The Roman Emperor Claudius ruled during 41 – 54AD. Claudius was well educated, published books on history, wrote in Latin and Greek and used to hold council in both languages depending on the language of those present.
Herod Agrippa I, a grandson of Herod the Great, was King of Galilee in 37 – 41AD and acquired Judea and Samaria 37 – 41AD following the exile of Herod Antipas (who ordered the beheading of John the Baptist) and his wife Herodias to Gaul (France). Herod Agrippa I was raised and educated in Rome where he was a friend of Claudius.
It was customary for local rulers to send correspondence to the Emperor regarding local issues and for the Emperor to reply. The reply can be in the form of an edict/law that would be universally applied to the whole Empire or just to deal with the local issue. The Emperor would dictate the edict, written on papyrus or parchment. The local ruler might abridge the edict and having it engraved on stone for display so as to receive wider recognition.
Death penalty for ‘moving bodies’
It is thus likely that Agrippa I sent to Claudius asking his opinion about how Agrippa would deal with the new sect of Christians, then known as the “Nazarenes”.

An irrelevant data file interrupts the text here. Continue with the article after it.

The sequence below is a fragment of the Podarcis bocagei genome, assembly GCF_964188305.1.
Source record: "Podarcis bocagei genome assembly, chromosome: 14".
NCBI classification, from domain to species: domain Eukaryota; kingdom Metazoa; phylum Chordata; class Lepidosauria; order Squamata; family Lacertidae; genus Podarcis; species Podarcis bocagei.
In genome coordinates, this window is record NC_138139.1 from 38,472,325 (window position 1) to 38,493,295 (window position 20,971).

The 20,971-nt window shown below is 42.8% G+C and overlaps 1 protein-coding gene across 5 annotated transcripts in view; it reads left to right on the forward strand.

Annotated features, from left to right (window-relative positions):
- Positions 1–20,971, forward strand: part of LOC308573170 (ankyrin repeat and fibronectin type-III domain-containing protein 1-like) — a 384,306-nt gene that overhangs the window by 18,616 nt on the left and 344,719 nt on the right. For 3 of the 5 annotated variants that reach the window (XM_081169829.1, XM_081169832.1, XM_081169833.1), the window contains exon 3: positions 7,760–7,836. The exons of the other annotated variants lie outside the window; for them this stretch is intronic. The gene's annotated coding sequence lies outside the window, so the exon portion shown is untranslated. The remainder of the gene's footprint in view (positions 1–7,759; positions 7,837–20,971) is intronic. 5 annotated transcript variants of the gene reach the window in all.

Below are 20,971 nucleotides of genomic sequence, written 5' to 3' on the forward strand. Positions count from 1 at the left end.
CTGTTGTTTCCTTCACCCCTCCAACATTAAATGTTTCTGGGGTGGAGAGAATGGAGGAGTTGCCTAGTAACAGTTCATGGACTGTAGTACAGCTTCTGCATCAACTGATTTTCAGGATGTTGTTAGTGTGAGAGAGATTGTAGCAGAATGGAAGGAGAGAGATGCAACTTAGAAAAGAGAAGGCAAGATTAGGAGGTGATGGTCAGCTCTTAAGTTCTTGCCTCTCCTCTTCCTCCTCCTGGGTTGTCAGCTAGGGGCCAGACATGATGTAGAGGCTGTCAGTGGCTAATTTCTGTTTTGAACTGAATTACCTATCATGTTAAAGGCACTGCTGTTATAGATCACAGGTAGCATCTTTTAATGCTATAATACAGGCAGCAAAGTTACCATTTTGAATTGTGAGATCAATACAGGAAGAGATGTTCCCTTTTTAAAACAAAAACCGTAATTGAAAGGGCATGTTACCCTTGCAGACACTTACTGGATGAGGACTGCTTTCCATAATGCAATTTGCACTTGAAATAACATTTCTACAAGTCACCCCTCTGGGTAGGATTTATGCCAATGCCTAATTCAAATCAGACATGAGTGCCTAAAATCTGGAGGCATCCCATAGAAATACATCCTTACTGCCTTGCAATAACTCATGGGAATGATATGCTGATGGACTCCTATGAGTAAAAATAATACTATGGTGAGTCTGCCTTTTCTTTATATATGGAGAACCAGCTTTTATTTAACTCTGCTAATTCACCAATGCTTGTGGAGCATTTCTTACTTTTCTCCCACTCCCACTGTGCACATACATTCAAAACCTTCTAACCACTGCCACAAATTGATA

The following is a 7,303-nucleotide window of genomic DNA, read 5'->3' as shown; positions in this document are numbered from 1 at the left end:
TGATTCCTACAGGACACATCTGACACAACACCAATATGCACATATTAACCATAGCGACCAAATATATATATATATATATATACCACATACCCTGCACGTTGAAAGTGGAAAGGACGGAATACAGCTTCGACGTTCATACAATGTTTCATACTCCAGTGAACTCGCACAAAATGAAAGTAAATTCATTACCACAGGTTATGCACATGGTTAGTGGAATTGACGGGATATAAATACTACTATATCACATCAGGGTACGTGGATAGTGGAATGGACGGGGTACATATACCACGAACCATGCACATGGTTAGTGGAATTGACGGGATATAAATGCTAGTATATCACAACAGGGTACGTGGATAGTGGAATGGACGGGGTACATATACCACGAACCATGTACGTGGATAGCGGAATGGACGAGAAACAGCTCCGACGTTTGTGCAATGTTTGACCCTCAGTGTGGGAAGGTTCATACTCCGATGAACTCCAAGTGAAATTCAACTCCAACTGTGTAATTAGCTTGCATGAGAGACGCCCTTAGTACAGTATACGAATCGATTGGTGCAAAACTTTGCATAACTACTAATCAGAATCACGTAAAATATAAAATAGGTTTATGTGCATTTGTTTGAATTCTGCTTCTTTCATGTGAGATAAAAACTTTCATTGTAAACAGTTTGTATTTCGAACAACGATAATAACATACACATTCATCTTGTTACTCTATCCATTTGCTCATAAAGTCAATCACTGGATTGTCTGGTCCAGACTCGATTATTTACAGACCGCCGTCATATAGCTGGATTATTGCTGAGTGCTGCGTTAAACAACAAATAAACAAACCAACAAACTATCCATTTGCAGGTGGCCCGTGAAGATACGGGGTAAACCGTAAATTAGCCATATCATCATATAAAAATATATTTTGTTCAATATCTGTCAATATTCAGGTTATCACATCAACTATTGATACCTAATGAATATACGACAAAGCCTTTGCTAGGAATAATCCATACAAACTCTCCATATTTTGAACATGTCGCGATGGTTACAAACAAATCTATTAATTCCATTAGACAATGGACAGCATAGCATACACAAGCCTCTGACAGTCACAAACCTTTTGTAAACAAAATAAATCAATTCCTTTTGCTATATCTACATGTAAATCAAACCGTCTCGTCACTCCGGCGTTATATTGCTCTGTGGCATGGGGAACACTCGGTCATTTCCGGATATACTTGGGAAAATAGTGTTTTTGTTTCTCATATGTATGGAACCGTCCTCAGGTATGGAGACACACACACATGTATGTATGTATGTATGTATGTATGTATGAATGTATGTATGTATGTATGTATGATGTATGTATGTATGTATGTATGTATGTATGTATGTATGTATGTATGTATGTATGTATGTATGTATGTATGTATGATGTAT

To counter the Nazarene/Christian teaching that Jesus had been resurrected, Jewish leaders claimed that His disciples “came by night and stole him away” [Matt. 28:3]. It is almost certain that this was the version of the Resurrection of Christ which came to the ears of the Roman Emperor Claudius who consequently issued the Nazareth Inscription and had it posted in the city of Nazareth.
The Decree is directed to the inhabitants of Palestine who comprised both Jews and gentiles. It announces the penalty of death for moving bodies from tombs. Gentiles believed that the spirit of the deceased seeks revenge from those who hurt the dead person. Surely a gentile would not dare move a dead body. Beside, most gentiles in Palestine (and other areas of the Empire) would burn their dead; unlike the ancient Egyptians who would mummify for their special belief in the afterlife. Thus it is clear the Decree was directed to the Jews.